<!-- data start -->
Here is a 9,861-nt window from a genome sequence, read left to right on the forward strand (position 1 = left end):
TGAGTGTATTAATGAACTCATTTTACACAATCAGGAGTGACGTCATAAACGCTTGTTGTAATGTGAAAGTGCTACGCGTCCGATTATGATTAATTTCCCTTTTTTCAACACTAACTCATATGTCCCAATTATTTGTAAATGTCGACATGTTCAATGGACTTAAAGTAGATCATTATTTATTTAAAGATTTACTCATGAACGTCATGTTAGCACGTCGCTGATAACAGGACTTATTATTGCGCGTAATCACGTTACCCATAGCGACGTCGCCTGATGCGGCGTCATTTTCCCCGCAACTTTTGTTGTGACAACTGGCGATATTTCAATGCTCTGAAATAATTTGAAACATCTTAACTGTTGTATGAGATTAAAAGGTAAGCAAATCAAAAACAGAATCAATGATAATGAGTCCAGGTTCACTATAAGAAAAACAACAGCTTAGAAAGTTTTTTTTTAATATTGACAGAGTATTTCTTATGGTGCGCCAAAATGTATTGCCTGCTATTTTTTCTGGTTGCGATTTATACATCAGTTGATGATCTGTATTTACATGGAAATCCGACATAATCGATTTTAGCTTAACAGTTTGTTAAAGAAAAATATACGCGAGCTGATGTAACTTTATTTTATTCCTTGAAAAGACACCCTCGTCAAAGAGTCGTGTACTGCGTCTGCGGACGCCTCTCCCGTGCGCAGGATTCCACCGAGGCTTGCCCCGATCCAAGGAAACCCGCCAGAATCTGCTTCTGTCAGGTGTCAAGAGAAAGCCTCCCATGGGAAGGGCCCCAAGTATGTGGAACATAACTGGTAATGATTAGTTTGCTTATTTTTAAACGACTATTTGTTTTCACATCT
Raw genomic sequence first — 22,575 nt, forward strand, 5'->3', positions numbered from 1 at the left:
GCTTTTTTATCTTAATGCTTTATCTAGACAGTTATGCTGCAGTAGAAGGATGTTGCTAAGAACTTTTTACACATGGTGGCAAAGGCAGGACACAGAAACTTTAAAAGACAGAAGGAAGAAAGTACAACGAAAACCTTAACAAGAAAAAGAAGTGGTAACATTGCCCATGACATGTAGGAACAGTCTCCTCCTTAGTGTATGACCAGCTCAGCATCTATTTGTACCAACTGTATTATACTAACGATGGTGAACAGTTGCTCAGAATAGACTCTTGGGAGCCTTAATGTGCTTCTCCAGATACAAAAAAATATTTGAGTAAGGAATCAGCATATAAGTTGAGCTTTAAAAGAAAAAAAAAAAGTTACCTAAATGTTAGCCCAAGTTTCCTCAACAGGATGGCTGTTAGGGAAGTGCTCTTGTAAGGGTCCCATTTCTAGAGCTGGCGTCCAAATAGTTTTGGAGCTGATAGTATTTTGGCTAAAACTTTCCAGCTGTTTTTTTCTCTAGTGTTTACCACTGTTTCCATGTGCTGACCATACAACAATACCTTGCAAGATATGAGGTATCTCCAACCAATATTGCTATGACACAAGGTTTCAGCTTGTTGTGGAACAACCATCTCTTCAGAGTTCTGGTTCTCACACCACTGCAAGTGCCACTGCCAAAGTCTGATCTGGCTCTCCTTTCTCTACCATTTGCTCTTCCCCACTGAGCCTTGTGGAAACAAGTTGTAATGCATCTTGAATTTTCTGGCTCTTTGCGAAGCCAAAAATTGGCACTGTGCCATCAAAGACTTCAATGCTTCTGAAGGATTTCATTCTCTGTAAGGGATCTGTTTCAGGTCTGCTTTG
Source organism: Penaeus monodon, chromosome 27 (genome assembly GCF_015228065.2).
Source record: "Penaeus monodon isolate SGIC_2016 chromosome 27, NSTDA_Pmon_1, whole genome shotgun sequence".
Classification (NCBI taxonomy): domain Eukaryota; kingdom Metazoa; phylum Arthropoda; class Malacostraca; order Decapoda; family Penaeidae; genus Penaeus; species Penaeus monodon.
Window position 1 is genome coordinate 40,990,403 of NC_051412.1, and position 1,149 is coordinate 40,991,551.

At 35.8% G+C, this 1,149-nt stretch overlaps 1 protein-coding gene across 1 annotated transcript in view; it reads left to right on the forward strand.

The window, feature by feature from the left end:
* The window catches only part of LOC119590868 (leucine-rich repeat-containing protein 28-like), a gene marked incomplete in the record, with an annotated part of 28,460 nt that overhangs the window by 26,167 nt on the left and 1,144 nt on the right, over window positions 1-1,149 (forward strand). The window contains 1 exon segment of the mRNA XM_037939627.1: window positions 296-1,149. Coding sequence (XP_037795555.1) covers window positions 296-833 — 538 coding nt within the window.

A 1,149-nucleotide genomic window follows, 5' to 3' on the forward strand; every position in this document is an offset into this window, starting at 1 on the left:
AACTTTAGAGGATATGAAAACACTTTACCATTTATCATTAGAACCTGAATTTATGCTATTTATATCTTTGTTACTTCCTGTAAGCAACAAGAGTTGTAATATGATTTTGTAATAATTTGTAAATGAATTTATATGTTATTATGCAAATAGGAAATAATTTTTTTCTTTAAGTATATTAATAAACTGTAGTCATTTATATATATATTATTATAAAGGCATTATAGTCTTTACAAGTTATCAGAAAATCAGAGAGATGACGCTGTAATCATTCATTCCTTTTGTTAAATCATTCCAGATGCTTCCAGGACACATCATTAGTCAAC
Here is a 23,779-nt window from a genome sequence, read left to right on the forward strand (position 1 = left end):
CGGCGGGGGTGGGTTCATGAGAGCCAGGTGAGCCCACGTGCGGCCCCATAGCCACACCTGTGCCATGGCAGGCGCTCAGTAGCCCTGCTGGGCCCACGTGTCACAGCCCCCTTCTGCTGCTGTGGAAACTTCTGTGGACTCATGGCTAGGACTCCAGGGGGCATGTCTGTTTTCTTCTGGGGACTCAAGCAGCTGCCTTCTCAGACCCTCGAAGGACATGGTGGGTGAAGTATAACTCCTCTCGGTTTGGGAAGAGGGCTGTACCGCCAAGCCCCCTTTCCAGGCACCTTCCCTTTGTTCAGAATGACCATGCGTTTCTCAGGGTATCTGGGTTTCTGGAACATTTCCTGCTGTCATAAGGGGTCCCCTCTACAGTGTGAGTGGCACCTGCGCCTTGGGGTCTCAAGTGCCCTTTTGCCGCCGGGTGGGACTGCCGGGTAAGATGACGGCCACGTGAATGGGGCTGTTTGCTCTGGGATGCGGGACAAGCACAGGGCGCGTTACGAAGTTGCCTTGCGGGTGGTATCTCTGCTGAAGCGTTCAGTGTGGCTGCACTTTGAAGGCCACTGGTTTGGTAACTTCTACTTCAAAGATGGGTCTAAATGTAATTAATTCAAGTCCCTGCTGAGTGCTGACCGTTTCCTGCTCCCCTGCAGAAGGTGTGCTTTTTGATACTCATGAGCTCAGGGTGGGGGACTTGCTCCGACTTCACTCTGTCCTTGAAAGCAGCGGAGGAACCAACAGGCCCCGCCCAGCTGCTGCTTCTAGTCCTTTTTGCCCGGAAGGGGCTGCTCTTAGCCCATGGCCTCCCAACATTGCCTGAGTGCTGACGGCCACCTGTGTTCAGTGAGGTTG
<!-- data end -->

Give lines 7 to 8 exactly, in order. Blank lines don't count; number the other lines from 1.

Classification (NCBI taxonomy): domain Eukaryota; kingdom Metazoa; phylum Arthropoda; class Malacostraca; order Decapoda; family Penaeidae; genus Penaeus; species Penaeus monodon.
Window position 1 is genome coordinate 40,990,403 of NC_051412.1, and position 1,149 is coordinate 40,991,551.